What are Fugitive Emissions?

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  • Written By: Mary McMahon
  • Edited By: O. Wallace
  • Images By: Steve Mays, Corepics
  • Last Modified Date: 13 September 2019
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Fugitive emissions are emissions which are released through events such as leaks, spills, and evaporation. Historically, they were often not tracked, with emissions detection and monitoring focusing on emissions generated during combustion. Today, a number of governments have plans in place to monitor and manage fugitive emissions, and a number have identified specific areas which need improvement with the goal of reducing overall emissions.

A number of problems can be presented with fugitive emissions. One of the most obvious is pollution. Since fugitive emissions are often released in settings which lack filters and other controls, harmful pollutants are freely released into the air. These pollutants can threaten human or environmental health, and contribute to the degradation of the Earth's atmosphere. Some fugitive emissions have also been fingered in global warming, making them an interest for international groups which are concerned about climate change.

Additionally, the loss of substances through fugitive emissions can create a financial loss. While a single small leak or spill might not seem like a problem, when this is replicated across a country, it actually represents a substantial financial loss. When materials like fuels are lost before they are burned through leaks and evaporation, people are not getting the value out of the fuel. For large companies which handle fuel, loss of fuel before delivery through fugitive emissions can be very costly over time.


Another issue with these types of emissions is immediate threats to human health and safety. Fugitive emissions of dangerous toxins or flammable gases can endanger people in the area who may get sick if they inhale them, and they can also pose a fire risk. They can also endanger communities if they occur over an extended period of time. For example, neighborhoods around fuel depots and shipyards may have dangerous levels of fuels in the air and soil due to fugitive emissions in the neighboring facilities.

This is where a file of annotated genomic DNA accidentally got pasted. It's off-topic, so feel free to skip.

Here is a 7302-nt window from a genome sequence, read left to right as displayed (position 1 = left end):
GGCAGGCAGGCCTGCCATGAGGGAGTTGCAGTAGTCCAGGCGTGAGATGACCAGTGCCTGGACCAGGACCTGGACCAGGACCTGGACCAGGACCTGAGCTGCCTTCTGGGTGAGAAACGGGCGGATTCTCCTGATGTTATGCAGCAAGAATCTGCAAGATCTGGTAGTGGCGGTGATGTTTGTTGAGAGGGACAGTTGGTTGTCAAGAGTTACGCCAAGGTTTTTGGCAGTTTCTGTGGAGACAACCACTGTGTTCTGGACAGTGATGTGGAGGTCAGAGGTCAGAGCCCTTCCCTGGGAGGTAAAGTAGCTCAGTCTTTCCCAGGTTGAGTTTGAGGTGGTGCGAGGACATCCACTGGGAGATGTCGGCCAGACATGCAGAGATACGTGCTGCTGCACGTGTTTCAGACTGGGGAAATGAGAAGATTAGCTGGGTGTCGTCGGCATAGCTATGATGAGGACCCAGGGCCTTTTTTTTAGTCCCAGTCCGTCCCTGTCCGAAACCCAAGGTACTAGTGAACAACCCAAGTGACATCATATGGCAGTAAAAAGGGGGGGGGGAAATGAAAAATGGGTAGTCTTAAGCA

There are a number of techniques which can be used to identify, manage, and control fugitive emissions in the interest of health and safety. Leak detectors are useful for identifying them when they happen, while better seals, regular inspections for leaks, and different handling practices can reduce the volume of materials released. For example, many gas stations use vapor trapping nozzles on their pumps so that gasoline fumes are not released into the environment while people pump gas. This reduces environmental problems, lowers the risk of fire, and keeps odor down.


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Post 3

Is there a certain agency that is responsible for monitoring fugitive emissions? In the United States, I would assume it is the EPA, but is that the only organization? What about in other countries and worldwide?

I'm also curious how they choose what to monitor and how they do it. It seems like it would be in the best interest of most companies to fix their leaks, since they are losing money. In some cases, though, the fix may be more expensive than the product.

I doubt that other countries have rules that are as strict as in the US, so maybe there should be a push toward encouraging other countries to monitor fugitive air emissions if there isn't already.

Post 2

@titans62 - I think it can include anything that is potentially harmful to humans or the environment. I think the emission of carbon compounds is getting a lot of the attention now.

I found this article after reading about the Union Carbide disaster in Bhopal, India. In that case, there was a pesticide plant that developed a leak, and thousands of people were exposed to deadly gasses. It was one of the main events that lead to better monitoring of plant and factory safety measures.

In the case of Union Carbide, though, the emissions came suddenly. I'm not sure if that qualifies as fugitive emissions, or if fugitive emissions are gradual releases.

Post 1

This article mentions the emission of fuel, and I assume that is one of the main products that is lost due to leaks. What are some of the others?

In the case of gas, I would assume most of the fugitive emissions come from vapor escaping even though the product is primarily a liquid. Is this true for most of the other substances?

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